I know you're feeling it. We all are. Prices are going up. The inflation rate reported in May was 8.6%, the highest it's been since the early eighties. And so your question might be what do I do? How do I respond to this increase in prices for so many things you and I pay for?
First of all, I guess I'd like to point out the positives of what we can take advantage of. I keep my excess savings in Ally Bank which has gone up to just under 1% of an interest rate paid on the balances I hold at the bank. You also may find that you're getting paid more for holding cash. So make sure that you are finding a bank that pays you something for your balances and that is raising rates in response to the new inflationary environment.
I'm also recording this video on a day that the market is down a lot and there are ways to take advantage of that. You can write off each year up to $3,000 of capital losses against your income. So make sure that you're taking advantage of this by harvesting losses in your taxable account. And what I mean by that is you sell a security that's down, replace it with a similar security so you don't miss any rally that might take place but the IRS considers it a different security.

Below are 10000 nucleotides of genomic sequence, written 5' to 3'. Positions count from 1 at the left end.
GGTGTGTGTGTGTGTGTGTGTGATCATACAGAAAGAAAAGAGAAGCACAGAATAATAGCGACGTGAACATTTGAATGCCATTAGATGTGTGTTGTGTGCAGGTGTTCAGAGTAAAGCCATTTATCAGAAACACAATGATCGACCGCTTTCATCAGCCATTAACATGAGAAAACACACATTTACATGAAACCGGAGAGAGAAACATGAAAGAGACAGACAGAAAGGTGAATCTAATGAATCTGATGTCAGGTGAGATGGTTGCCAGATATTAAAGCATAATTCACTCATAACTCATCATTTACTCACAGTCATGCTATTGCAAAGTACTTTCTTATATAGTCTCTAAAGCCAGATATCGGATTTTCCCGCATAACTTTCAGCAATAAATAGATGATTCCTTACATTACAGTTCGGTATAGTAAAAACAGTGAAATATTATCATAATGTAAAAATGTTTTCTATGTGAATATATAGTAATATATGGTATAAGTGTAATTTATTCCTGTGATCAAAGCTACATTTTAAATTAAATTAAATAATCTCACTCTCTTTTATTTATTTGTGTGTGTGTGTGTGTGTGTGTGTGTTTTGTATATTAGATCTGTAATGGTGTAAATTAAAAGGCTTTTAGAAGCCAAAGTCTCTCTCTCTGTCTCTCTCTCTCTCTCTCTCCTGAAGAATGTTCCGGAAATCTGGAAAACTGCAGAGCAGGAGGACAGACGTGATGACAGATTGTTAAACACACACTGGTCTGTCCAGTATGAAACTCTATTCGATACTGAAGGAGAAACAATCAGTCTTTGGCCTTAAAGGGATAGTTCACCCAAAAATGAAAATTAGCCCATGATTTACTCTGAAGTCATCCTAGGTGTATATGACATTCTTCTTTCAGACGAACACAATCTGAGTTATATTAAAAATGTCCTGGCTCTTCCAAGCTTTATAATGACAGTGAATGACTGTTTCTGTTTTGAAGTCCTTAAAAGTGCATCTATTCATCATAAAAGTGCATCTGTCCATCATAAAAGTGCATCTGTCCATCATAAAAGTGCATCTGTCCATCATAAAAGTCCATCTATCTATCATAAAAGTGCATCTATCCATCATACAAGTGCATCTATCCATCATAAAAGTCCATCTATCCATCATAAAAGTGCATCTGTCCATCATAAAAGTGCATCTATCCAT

Another thing you might consider is doing some Roth conversions. I wouldn't do this without talking either to your accountant or to your financial planner but sell some of your tax deferred accounts, move it into a Roth account, pay taxes now when frankly the value of that account may be down. If you're already collecting Social Security Social Security is actually adjusted each year for the inflation rate so your Social Security will go up in this current more inflationary environment.
Another thing I've been recommending that all my clients who hold excess cash due is to purchase I bonds. These are government bonds that every six months the coupon that is paid on the bonds is adjusted for inflation every May and every November the coupon is reset. Recently it was reset to just under 10%.And this is for government risk, which is a relatively low risk. The caveat is you can only purchase per person up to $10,000 a year per couple of $20,000 a year. This is something to certainly take advantage of. I've pointed out the positive ways we can take advantage of this high inflation ,of course, check your spending.
See how your fixed expenses each month may have gone up. Perhaps your cable bill is up, perhaps your phone bill is up. Certainly gas and groceries have gone up in price and you may have to adjust your spending in response to this. I am happy to answer any questions you might have. My name is Laura Rotter from True Abundance Advisors and I'm always happy to answer your questions and work with you to help you live your life on purpose.